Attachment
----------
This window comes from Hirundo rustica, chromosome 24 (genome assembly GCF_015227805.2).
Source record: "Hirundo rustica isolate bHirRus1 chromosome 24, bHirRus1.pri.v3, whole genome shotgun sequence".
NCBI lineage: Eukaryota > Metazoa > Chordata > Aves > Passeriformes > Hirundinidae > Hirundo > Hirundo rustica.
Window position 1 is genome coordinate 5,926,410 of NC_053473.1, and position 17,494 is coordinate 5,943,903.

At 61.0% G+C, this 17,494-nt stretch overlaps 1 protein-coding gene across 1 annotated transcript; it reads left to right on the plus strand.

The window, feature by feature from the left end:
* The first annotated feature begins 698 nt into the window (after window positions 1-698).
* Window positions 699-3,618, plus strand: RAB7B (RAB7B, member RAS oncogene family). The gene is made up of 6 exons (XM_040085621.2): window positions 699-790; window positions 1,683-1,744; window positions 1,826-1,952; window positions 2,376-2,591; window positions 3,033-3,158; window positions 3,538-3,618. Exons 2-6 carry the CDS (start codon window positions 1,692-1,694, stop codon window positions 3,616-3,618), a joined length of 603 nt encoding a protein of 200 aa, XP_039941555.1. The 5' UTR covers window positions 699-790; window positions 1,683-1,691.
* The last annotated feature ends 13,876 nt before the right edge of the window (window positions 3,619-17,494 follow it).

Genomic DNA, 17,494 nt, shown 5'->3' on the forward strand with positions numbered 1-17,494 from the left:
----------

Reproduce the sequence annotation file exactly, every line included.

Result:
This window comes from Hirundo rustica, chromosome 24 (genome assembly GCF_015227805.2).
Source record: "Hirundo rustica isolate bHirRus1 chromosome 24, bHirRus1.pri.v3, whole genome shotgun sequence".
NCBI lineage: Eukaryota > Metazoa > Chordata > Aves > Passeriformes > Hirundinidae > Hirundo > Hirundo rustica.
Window position 1 is genome coordinate 5,926,410 of NC_053473.1, and position 17,494 is coordinate 5,943,903.

At 61.0% G+C, this 17,494-nt stretch overlaps 1 protein-coding gene across 1 annotated transcript; it reads left to right on the plus strand.

The window, feature by feature from the left end:
* The first annotated feature begins 698 nt into the window (after window positions 1-698).
* Window positions 699-3,618, plus strand: RAB7B (RAB7B, member RAS oncogene family). The gene is made up of 6 exons (XM_040085621.2): window positions 699-790; window positions 1,683-1,744; window positions 1,826-1,952; window positions 2,376-2,591; window positions 3,033-3,158; window positions 3,538-3,618. Exons 2-6 carry the CDS (start codon window positions 1,692-1,694, stop codon window positions 3,616-3,618), a joined length of 603 nt encoding a protein of 200 aa, XP_039941555.1. The 5' UTR covers window positions 699-790; window positions 1,683-1,691.
* The last annotated feature ends 13,876 nt before the right edge of the window (window positions 3,619-17,494 follow it).

Genomic DNA, 17,494 nt, shown 5'->3' on the forward strand with positions numbered 1-17,494 from the left: